Ah, the citified version. Granddad always said: “Even a blind hog finds an occasional acorn.” Don’t think I ever seen no blind squirrel. 🙂

Brett Keane
Reply to  ferdberple
April 8, 2015 2:45 pm

Of course they’re loaded. By the false physics used.

April 7, 2015 2:55 pm

Predicted by the Wyatt and Curry stadium wave paper for this ‘nontrend’ to last into the mid 2030s. Add in no accelerating SLR, no tropical troposphere hotspot, and much lower observational TCR and ECS (although Gavin post Ringberg is test marketing the idea over at RealClimate that ECS is a variable, not a constant—only FAR, SAR, TAR, AR4, and AR5 forget to mention this new ‘fact’), and you have the makings of a warmunist implosion under the weight of accumulating counterevidence.

Reply to  ristvan
April 8, 2015 4:44 am

The sun is going to be very quiet in the near future after this solar cycle ends. It is the thing that warms everything up. Into yet another cold cycle we go, a mere 30 years after the previous cold cycle.

Reply to  ristvan
April 8, 2015 5:29 am

ECS is a variable, not a constant
Gavin and the alarmists are playing catch up. This has already been proposed by a great many “skeptical/realist” proponents, such as Richard Lindzen and the iris hypothesis.
Climate is dynamic and responds according to the Le Chatelier principle. ECS will be high when the climate is in equilibrium and low when the climate system system moves away from equilibrium. Sort of like a pendulum. The further it moves away from the rest position, the more the pendulum resists moving away from the rest position.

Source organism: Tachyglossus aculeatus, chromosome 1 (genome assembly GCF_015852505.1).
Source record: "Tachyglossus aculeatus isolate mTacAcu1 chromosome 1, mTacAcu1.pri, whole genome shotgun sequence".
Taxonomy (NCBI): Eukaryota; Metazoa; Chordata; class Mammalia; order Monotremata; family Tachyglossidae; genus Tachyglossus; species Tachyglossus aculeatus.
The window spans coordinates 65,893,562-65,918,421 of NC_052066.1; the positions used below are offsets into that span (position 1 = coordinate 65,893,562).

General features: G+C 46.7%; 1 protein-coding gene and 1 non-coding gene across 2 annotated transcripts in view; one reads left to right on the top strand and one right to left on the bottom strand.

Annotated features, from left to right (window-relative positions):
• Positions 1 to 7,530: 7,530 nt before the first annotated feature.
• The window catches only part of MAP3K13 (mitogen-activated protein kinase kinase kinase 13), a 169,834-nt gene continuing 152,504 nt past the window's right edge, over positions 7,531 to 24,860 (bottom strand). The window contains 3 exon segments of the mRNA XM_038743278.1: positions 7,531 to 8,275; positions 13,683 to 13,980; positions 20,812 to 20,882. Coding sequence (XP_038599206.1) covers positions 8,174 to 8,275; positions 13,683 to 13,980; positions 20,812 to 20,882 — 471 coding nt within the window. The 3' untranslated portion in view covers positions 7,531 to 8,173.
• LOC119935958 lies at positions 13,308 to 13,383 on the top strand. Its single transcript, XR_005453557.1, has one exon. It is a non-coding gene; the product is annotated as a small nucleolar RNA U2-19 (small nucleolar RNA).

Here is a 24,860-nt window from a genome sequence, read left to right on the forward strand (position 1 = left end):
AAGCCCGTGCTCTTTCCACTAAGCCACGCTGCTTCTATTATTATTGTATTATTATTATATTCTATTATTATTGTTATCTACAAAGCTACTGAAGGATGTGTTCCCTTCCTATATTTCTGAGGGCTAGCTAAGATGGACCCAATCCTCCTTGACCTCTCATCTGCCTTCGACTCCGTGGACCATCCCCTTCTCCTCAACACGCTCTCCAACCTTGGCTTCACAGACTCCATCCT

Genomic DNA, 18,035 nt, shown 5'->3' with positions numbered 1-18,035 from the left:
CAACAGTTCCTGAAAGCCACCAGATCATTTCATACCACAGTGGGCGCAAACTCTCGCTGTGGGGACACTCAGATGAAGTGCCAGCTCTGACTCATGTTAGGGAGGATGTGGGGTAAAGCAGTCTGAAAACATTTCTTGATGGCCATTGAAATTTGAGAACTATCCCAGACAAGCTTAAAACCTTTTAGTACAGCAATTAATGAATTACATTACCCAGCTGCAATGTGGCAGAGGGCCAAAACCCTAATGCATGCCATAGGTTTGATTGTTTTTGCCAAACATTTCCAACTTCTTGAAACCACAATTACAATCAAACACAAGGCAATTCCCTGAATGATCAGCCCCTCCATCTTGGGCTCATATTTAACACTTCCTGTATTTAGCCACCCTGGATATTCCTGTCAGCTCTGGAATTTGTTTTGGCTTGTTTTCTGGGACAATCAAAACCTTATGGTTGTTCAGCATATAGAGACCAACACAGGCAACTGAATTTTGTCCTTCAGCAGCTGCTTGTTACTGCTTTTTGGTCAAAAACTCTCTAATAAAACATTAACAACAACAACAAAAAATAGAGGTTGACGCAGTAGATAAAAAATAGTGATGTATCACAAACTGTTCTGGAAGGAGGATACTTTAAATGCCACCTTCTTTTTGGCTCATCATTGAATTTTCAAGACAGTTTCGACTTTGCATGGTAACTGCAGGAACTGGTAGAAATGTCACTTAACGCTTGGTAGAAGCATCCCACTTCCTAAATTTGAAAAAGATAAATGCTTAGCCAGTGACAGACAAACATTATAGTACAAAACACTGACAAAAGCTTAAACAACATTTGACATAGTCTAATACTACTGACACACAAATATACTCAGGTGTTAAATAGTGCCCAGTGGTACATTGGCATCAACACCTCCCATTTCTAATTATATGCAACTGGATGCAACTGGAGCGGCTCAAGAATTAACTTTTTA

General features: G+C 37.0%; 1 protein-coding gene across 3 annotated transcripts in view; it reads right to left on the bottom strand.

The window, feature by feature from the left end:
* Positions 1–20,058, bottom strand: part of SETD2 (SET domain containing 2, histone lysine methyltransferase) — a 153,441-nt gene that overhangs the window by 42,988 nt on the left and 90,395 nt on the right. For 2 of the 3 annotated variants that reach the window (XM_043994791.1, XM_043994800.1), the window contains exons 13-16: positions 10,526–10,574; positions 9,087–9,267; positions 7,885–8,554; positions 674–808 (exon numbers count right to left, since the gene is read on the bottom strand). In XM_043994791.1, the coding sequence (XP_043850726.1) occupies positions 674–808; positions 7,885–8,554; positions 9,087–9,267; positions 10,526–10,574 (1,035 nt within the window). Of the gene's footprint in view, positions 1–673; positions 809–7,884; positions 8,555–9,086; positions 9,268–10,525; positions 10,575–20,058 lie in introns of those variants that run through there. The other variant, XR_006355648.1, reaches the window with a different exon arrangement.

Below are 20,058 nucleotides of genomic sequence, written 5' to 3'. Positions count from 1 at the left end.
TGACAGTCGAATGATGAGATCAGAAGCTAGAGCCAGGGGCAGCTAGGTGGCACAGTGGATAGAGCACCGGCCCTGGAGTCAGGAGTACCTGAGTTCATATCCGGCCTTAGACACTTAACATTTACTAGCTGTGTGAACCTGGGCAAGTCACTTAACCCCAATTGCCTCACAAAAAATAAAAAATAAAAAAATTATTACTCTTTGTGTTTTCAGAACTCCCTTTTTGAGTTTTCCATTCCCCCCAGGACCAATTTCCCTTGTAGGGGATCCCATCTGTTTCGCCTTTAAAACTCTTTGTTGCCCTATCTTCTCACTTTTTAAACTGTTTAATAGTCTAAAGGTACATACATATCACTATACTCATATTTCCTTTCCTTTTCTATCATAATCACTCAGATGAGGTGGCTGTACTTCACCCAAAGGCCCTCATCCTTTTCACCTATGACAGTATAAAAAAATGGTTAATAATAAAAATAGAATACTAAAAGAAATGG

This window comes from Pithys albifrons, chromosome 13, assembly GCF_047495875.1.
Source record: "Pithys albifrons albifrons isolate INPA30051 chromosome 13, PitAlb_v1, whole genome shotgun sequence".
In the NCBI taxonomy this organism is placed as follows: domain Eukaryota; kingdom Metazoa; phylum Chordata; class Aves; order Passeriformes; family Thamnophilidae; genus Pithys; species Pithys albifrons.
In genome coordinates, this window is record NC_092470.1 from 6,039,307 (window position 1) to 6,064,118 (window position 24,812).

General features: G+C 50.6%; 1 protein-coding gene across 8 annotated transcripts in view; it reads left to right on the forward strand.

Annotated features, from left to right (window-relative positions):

In other words, adding CO2 to the atmosphere will reduce the sensitivity of the climate system to CO2. This has been demonstrated using econometric analysis. That warming due to CO2 is not persistent; it is a pulse effect. Add CO2 to the atmosphere and the climate warms initially but the effect does not last. The climate system responds to counter the warming, returning the system to equilibrium, even though the CO2 remains in the atmosphere.

April 7, 2015 3:13 pm

You don’t have to be dumb to be wrong, but refusing to admit error is making the climate change/AGW group look very dumb.

April 7, 2015 3:36 pm

I don’t get why the El Niño like conditions have made us warmer the last 18 months but the tropics are the coolest of the 3 listed zones?

Bill Illis
Reply to  angech
April 7, 2015 6:06 pm

The El Nino was so small that it made little difference really.
How it affects global temperature is 0.08 times Nino 3.4 Index (of 3 months previously).
Tropics regression can get to 0.20 times Nino 3.4 (2 or 3 months previously).
Nino 3.4 of 3 months ago 0.78C and 2 months ago 0.53C. The math only produces a temp lift globally of 0.06C and for the Tropics 0.131C.
Pull the ENSO lift out and we have a normal ENSO global temp of 0.25C and for the Tropics, -0.05C (and the Tropics have not really experienced any global warming so it fits the pattern.)

Stein Gral
April 7, 2015 3:47 pm

Is there a chance that this year is N O T gone be the hotest year ever ? And if so, will it impact what is gone happen in Paris Dec15 ?

Werner Brozek
Reply to  Stein Gral